Our studio is part of The Nest Creative Space, a communal creative space for artists, designers and small businesses. Everyone here is so hard-working and dedicated to their craft. It’s a very encouraging space and we’re so fortunate to be around such talented and delightful people – it’s a beautiful place to come to work.
The creative process for us is like a journey where things just sort of fall in to place. It’s a very organic process. We start off with an idea, research it, the design process goes back and forth and various iterations occur.
When I have an idea I have to see things from start to finish. Sometimes they happen very quickly, but sometimes they take months and months.
In 2016, we’re working on a set of Australiana-themed wooden toys and trinkets for our Treasure Board. Storage solutions and shelving designs are also on the cards for the year ahead.
I love being Creative Director and watching the journey of each product from concept to where they are now. One of the perks of the job is when customers share the pictures of our products in their home – knowing we’re designing sustainable products that people enjoy and want to decorate their homes with. Time management, running every single facet of the business and staying organised are still challenges for me. In saying that, I enjoy the freedom of having flexibility in the days I work and it works well with family as well. It’s hectic but I love it!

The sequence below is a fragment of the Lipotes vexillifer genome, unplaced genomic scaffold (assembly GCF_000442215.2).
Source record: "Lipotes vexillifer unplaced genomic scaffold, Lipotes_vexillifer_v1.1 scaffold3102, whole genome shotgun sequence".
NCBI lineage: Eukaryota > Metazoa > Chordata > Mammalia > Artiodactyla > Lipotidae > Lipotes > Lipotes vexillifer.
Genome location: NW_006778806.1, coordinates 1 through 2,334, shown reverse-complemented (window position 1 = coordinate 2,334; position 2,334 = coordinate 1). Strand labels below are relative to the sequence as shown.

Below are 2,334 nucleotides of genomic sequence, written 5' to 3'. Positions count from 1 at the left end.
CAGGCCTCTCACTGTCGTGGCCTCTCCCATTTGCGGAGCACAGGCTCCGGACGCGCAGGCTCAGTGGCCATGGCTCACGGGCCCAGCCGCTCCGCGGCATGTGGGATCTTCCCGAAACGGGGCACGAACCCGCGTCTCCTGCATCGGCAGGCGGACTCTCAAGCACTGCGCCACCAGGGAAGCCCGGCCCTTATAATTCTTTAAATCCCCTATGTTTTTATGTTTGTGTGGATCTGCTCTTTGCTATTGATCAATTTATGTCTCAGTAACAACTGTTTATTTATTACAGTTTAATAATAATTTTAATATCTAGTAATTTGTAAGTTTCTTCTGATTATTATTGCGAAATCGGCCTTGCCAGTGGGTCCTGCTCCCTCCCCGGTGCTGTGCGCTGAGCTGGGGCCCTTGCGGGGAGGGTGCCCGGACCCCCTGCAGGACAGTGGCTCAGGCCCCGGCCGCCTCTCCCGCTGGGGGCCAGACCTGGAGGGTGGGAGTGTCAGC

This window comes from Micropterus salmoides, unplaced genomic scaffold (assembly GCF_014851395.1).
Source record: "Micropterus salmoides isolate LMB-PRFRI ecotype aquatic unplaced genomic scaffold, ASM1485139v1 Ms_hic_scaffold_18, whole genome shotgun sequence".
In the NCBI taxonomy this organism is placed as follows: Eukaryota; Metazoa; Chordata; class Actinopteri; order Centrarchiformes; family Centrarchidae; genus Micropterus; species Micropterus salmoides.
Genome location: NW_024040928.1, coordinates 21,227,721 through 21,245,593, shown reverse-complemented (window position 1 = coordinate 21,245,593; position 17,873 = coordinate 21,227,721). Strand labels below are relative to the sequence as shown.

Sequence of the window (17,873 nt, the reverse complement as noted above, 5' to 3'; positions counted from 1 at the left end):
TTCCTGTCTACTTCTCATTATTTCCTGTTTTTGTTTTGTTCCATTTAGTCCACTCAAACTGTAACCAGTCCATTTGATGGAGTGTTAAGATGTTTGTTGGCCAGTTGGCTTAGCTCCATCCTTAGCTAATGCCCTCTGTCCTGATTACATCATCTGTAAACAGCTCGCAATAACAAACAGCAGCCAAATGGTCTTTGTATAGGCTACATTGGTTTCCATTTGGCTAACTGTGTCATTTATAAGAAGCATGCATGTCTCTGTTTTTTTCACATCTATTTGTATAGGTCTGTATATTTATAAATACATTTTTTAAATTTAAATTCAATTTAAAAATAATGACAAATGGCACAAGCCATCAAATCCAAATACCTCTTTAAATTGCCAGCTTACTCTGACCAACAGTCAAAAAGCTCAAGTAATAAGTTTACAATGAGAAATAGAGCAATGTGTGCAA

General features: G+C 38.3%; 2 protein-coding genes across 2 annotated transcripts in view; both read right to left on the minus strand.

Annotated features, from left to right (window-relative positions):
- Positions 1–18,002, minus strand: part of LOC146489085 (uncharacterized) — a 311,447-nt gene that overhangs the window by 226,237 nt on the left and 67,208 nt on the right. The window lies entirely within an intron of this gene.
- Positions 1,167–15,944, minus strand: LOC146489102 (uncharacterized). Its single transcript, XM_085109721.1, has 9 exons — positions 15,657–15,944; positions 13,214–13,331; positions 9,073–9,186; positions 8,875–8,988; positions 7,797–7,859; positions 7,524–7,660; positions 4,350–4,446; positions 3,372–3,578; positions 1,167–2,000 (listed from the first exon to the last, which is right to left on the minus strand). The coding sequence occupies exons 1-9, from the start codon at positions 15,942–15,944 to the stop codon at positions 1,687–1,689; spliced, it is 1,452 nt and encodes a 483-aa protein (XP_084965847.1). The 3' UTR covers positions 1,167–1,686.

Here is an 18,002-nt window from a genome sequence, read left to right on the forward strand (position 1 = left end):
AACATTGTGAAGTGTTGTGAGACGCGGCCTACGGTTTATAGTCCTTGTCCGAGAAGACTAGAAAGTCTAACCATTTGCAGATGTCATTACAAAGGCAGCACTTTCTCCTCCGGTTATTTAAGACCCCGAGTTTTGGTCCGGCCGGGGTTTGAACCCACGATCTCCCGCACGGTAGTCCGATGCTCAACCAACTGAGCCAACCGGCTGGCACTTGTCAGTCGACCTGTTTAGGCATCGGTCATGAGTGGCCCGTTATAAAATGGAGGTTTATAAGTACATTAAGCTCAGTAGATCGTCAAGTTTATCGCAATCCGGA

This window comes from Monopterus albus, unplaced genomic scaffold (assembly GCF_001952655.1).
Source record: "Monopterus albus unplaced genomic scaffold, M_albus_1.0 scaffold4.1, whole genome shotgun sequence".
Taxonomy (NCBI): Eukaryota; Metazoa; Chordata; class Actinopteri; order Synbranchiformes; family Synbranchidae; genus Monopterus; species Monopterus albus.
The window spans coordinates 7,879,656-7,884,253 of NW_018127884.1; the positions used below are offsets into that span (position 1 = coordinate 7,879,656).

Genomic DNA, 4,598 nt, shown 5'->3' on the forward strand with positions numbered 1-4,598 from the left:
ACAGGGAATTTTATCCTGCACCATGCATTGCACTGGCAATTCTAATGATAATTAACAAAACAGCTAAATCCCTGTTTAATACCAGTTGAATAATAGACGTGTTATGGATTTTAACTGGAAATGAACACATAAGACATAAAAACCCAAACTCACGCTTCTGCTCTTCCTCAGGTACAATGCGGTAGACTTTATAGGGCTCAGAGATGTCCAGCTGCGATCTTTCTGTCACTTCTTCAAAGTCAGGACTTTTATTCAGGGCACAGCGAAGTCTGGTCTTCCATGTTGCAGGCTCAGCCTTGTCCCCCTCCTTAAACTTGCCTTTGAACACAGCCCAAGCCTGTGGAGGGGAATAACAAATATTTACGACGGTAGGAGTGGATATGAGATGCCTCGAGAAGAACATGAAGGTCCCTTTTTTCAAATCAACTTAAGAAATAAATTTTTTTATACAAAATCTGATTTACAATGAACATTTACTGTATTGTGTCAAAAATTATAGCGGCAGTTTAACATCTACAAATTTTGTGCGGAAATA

People often say parenthood changed them. Do you feel that’s true for you?
Absolutely, it’s made me work harder and it’s changed my perspective on life. You kind of go around with blinkers on before having kids and I think being a mother’s made me become much more patient, considerate and aware of everything around me. My favourite project to have worked on is being a mother – raising my two boys in conjunction with Ants.
We’re all about celebrating Australian motherhood and creativity at CHILD magazines. What does it mean to you to be an Australian creative, who’s also a mother?
I feel like I’m a part of a very creative team of Australian mothers who are fearless, fierce and not afraid of doing the hard work – we get in there and get it done! There’s amazing and inspiring things happening on Instagram at the moment – a huge community that’s full of homeware designers and talented Australian designers.
Is there anything else you’d like to share with other mums who may be trying to combine their lives as creatives and caretakers?
There’s no rush! Take things in baby steps and somehow find a harmony and balance between being creative, being a beautiful mother and focusing on your children. Set yourself small goals, you definitely can achieve it!
Lucy McNamara, 35, is Creative Director and co-business owner of Australian sustainable product design brand One Two Tree, with her husband Antony. She’s mum to boys Ziggy, 4, and Rhodes, 2. They live in Bondi Beach, Sydney, NSW, and love sharing their daily life via Instagram. You can see their latest handcrafted collection over at One Two Tree.
Interview by Jenna Templeton / Images by Lucy McNamara